Expressing “to have” and “there is”

Hungarian language – just like Russian, Arabic and Hebrew – lacks the verb to have, so we need other ways to express it. For this reason, we use the verbs van, vannak, which are considered to be the Present tense, Realis Mood, S/3 and P/3 form of lenni (=to be), however these verbs aren’t used for expressing he is/she is/they are, as in those cases the verb has to be left from the sentence, so that the lack of the verb in a sentence indicates that the predicate is nothing else than  the Present tense, Realis Mood, S/3 and P/3 of lenni (see: conjugation). So the verbs van, vannak are used only for expressing to have and there is/there are. So let’s see the meaning of these words and their negations:

  • van: there is
  • vannak: there are
  • nincs (or nincsen): there is no
  • nincsenek: there are no

For example:

  • Van Isten. = There is a God.
  • Vannak okos gyerekek. = There are smart children.
  • Nincs kegyelem. = There is no mercy.

If we want to express to have or not to have, then we have to use these 4 words. And then we take the noun, which would be the object of to have in the English sentence. Then we have to add the Possessive affixes to this noun. Also important to put the owner into Dative (last 2 examples). For example:

  • Van autóm. = I have a car.
  • Nincsenek gyerekeim. = I don’t have children.
  • Van házad? = Do you have house?
  • Vannak testvéreid? = Do you have siblings?
  • Eszternek van autója. = Esther has a car.
  • A gyerekeknek nincsenek autóik. = Children don’t have cars.

So as you see, these sentences are put together from these 2 parts:

  • there is / there are / there is no / there are no
  • my car / my children / your house / your siblings / etc.

These things might be easier to explain to Spanish speakers (although they have the verb to have), because:

Hungarian Spanish English
Van egy autó. Hay un carro. There is a car
Van egy autó az utcán. Hay un carro en la calle. There is a car on the street
Van egy autóm. Tengo un carro. I have a car.
Vannak autói. Tiene carros. He/she has cars.
Nincsenek autóid. No tienes carros. You don’t have cars.

As you see when there are no Possessive affixes added to the noun in Hungarian, Spanish people use the verb hay, while when there are Possessive affixes added to the noun in Hungarian, Spanish people use the verb tener.

Transforming all these to different tenses and moods

In case of sentences different than Realis mood, Present tense, we use the proper S/3 and P/3 forms of the verb lenni (= to be) In case of negation, the word nem (= no) is added to the form of the Affirmative sentence besides the Realis mood, Present tense (except for Imperative), as the verbs van and vannak have negation forms only in this mood-tense combination. Imperative has its own negation word (ne) just as in any other Imperative sentences.

Mood Tense Singular Plurar Singular negation Plurar negation
Realis Present van vannak nincs nincsenek
Past volt voltak nem volt nem voltak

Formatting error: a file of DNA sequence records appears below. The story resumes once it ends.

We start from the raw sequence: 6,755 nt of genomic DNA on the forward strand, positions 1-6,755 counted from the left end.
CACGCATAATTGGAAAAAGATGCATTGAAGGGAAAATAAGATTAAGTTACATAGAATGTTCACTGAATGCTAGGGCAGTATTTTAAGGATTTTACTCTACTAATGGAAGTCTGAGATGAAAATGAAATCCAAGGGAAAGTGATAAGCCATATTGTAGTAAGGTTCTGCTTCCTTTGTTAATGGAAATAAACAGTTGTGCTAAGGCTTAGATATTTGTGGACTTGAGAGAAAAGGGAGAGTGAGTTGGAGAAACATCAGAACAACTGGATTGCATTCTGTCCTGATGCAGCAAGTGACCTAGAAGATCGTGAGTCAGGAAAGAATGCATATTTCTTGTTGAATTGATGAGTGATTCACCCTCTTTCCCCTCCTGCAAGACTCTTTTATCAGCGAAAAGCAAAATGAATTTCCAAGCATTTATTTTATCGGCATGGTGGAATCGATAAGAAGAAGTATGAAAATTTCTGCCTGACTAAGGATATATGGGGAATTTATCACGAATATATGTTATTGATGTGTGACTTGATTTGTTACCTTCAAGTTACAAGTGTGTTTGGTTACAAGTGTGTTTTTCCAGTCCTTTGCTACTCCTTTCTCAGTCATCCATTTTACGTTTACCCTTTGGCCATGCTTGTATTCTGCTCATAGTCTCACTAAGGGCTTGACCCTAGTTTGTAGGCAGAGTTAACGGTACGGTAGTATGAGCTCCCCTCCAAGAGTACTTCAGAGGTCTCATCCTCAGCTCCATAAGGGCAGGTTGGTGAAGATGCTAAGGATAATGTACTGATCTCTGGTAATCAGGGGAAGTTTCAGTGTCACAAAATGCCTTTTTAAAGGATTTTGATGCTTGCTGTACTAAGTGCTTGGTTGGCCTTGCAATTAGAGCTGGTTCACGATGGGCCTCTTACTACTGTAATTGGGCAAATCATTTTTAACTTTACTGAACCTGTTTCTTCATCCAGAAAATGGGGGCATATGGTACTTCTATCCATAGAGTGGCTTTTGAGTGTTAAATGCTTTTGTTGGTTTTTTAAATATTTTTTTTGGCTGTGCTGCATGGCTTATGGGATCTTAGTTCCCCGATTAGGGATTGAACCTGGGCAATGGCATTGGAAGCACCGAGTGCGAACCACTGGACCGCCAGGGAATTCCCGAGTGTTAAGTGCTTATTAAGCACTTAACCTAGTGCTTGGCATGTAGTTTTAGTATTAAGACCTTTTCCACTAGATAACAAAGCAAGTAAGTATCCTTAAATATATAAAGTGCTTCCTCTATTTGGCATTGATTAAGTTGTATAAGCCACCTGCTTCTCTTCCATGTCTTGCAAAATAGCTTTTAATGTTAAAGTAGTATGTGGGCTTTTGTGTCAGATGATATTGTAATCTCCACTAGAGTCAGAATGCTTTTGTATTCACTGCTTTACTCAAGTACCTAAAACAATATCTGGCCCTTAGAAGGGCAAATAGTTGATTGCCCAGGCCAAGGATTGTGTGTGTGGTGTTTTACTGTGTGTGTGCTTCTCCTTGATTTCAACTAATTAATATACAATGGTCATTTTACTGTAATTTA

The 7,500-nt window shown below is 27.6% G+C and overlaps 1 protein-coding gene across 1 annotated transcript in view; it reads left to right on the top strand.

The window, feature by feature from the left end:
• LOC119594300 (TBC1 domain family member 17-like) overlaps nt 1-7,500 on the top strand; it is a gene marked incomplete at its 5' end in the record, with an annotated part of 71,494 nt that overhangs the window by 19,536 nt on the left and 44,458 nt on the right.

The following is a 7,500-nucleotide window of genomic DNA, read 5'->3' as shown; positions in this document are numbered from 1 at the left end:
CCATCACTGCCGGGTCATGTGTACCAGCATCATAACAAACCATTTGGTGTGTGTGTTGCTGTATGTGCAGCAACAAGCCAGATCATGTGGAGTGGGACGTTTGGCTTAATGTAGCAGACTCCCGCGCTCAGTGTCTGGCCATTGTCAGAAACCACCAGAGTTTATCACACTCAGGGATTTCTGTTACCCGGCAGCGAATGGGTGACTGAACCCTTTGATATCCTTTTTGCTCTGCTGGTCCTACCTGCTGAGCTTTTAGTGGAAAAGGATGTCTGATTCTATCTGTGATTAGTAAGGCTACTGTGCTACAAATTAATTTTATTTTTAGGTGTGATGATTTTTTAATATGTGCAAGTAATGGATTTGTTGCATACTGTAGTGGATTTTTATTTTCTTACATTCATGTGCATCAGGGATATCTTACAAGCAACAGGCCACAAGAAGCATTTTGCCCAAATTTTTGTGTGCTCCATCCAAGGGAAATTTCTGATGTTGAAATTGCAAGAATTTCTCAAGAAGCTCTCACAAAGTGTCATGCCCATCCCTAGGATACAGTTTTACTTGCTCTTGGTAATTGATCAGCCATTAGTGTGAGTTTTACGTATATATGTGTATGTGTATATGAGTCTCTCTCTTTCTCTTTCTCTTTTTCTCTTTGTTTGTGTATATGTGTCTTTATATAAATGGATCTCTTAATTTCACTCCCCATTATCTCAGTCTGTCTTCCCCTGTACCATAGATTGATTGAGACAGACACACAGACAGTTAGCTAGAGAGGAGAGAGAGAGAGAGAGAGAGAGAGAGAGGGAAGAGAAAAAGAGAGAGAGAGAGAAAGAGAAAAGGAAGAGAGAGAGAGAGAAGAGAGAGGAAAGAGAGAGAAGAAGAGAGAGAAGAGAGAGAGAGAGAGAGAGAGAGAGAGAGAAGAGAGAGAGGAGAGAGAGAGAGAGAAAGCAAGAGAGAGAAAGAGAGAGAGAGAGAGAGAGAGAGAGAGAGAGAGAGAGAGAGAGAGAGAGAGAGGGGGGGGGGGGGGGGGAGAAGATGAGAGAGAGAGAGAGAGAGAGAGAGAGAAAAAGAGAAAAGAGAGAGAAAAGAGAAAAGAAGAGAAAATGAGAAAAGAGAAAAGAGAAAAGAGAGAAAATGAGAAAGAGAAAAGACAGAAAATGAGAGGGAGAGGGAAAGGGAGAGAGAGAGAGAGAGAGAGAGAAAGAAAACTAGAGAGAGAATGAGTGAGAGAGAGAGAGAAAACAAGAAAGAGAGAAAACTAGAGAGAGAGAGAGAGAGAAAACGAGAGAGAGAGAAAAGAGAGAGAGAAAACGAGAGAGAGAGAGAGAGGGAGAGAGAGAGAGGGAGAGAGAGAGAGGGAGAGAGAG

Future lesz lesznek nem lesz nem lesznek
Conditional Present
(2 possibilites)
lenne lennének nem lenne nem lennének
volna volnának nem volna nem volnának
Past lett volna lettek volna nem lett volna nem lettek volna
Imperative Present legyen legyenek ne legyen ne legyenek

This means that from the 2nd row, verbs can be used both in to be meaning and can be used for expressing to have or there is. These two meanings can’t be confused as the affixes tell us, which is the proper meaning. For example:

  • Eszter ügyes volt. = Esther was adroit.
  • Eszternek volt autója. = Esther had a car.
  • Ne legyetek ügyetlenek. = Don’t be maladroits.
  • Ne legyenek rossz jegyeitek! = Don’t have bad marks!

Translation and mistranslation of the verbs: van, vannak

Important that the English translation of the 3rd Hungarian sentence in the table isn’t: There is my car. (so that I’ve crossed it out) If we want to say that There is my car., we should say: Ott van az autóm., of which ott means there, and also important to put the definite article a/az (=the) before the noun. If the noun lacks the Possessive affix, then – as you saw the first 3 examples in this article – the sentence has the there is meaning for sure. But let’s see the diference between the following two sentences:

  • Van egy autó. = Hay un carro. = There is a car. (in the sense that I want to express that the car I’m speaking about exists, for example: There is a car that can speed up to 300 km/h)
  • Ott van egy autó. = Allí hay un carro = There is a car. (in the sense that for example I’m pointing at a car on the street, for example: Look, there is a car parking in my spot) In this case the we can leave the word van, so this sentence more likely sounds: Ott egy autó. So you can see that these 4 verbs are more likely used for expressing to have or expressing the existence of something, rather than expressing there is in the English meaning.

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